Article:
• Urgent: Seizure, fainting, difficulty breathing or speaking.

RELATE

  • State your concern directly, noting behaviors you have observed.
  • Let student know you care about their well-being and want to help them access support. 
  • Inform and refer student to available support services. 
  • Follow-up with student to ask if they have accessed resources.

REFER

Urgent:

Emory Police (EPD): 911 or 404-727 6111

Support Services/Consultation:

Accessibility Services: 404-727-9877

Student Health Services: 404-727-7551

REPORT

Request a check-in with student:

Student Intervention Services (SIS): 

Mandatory Report:

N/A

RECOGNIZE

  • Student talks about death of a family member or friend.
  • Student describes being impacted by tragedy or natural disaster (e.g., fires, flood, hurricane). 
  • Mentions having personal problems. Appears overwhelmed.
  • Frequent or extended absences from class.
  • Decline in academic performance.

RELATE

  • Show empathy and concern.
  • Let student know you care about their well-being and want to help them access support. 
  • Clarify any class policies that might impact their situation. 
  • Inform and refer student to available support services. 
  • Follow up to express care and concern.

REFER

Urgent

Student Intervention Services (SIS): 404-430-1120

Support Services/Consultation:

Counseling & Psychological Services: 404-727-7450

Office of Spiritual & Religious Life: 404-727-6226

Student Case Management & Intervention Services: 404-727-4193

REPORT

Request a check-in with student:

Student Intervention Services (SIS): 

Mandatory Report:

N/A

RECOGNIZE

  • Reports an assault against themselves or another person. 
  • Shares that they are in a relationship that includes interpersonal violence. 

RELATE

  • Express empathy and concern. Ask if there are any immediate safety concerns. 
  • Clarify role as a mandatory reporter under Title IX.
  • Assist student with contacting the appropriate support services.
  • Follow-up with student to ask if they have been connected to appropriate support resources.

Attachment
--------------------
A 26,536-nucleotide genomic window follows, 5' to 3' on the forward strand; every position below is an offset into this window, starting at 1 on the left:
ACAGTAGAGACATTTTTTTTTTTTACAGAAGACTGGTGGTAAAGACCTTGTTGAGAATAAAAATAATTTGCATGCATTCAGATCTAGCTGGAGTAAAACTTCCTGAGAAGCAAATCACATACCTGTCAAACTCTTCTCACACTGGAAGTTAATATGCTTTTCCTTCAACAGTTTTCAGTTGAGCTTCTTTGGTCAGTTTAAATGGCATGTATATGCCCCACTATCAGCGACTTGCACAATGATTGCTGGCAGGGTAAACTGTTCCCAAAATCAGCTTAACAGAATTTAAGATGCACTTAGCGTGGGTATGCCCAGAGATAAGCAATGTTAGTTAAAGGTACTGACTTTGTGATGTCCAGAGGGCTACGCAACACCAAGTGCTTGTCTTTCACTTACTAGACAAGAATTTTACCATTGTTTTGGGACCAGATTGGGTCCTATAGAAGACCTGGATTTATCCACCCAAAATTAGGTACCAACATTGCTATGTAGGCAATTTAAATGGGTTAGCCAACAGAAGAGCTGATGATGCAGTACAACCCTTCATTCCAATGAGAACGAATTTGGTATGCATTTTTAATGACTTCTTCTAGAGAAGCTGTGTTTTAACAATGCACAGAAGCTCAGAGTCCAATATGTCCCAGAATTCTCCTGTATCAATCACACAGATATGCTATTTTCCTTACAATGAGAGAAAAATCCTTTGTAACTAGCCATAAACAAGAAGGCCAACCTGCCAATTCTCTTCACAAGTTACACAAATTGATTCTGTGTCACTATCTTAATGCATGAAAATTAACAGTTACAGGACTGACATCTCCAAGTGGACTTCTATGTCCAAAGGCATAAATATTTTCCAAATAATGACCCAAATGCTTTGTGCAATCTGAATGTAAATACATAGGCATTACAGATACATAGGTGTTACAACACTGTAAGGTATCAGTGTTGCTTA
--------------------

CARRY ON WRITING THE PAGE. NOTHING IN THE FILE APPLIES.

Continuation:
REFER

Urgent

Emory Police (EPD): 911 or 404-727-6111

Respect Hotline: 404-270-5360

Day League (24-hour community crisis hotline): 404-377-1428

Support Services/Consultation:

Counseling & Psychological Services: 404-727-7450

Respect Hotline: 404-270-5360

Student Health Services (for subacute care): 404-727-7551

REPORT

Request a check-in with student:

Student Intervention Services (SIS): 

Respect Hotline: 404-270-5360

Mandatory Report:

Title IX Office: 404-727-4079

RECOGNIZE

  • Student talks or writes about killing or harming themselves.
  • Decline in academic performance.
  • Cuts or other wounds.
  • Withdrawal from friends.
  • Giving away treasured items. 
  • Friends express concern about a fellow student’s safety.

RELATE

  • Ask to speak with the student in a private space. Assure the student that you can honor their privacy, however, do not promise to keep what they share confidential due to the need to prioritize their safety. 
  • State your concern directly, noting behaviors you have observed.
  • Ask directly if they are having thoughts of suicide, a plan, and if they have made an attempt.
  • Let student know you care about their well-being and want to help them access support. 
  • Assist student with contacting the appropriate support services.
  • Follow-up with student to ask how they are doing and whether they have accessed support resources.

REFER

Urgent

Emory Police (EPD): 911 or 404-727-6111

Georgia Crisis & Access Line: 1-800-715-4225

Support Services/Consultation:

Counseling & Psychological Services: 404-727-7450

Student Case Management & Intervention Services: 404-727-4193

Student Health Services (Primary Care & Psychiatry): 404-727-7551

Crisis Text Line: text “Home” to 741741 (students of color can text “Steve” to 741741) 

National Suicide Prevention Lifeline: 1-800-273-8255

REPORT

Request a check-in with student:

Student Intervention Services (SIS): 

Mandatory Report:

N/A

 

RECOGNIZE

  • Aggressive, abusive language and/or behavior. 
  • Stalking behavior. 
  • Brandishing or threatening use of a weapon. 

RELATE

  • Remain calm. The objective is to deescalate the situation. 
  • Treat student with dignity and respect.
  • Clearly state what behavior needs to stop and what behavior you would want to see (“I need you to stop yelling, sit down, and tell me calmly why you’re upset.”).
  • Ask directly if they are having thoughts of suicide, a plan, and if they’ve made an attempt.
  • Ask directly if they are having thoughts of harming others. 
  • Let student know you care about their well-being and want to help them access support.
  • If there are other students present, attend to their needs as well. Encourage everyone to stay calm. If it is safe for other students to leave the situation, encourage them to do so. Follow up with the impacted students to express concern about their well-being and refer them to appropriate resources. 

REFER

Urgent

Emory Police (EPD): 911 or 404-727-6111

Support Services/Consultation:

Counseling & Psychological Services: 404-727-7450

Student Case Management & Intervention Services: 404-727-4193

REPORT

Request a check-in with student:

Student Intervention Services (SIS): 

Mandatory Report:

N/A

Resources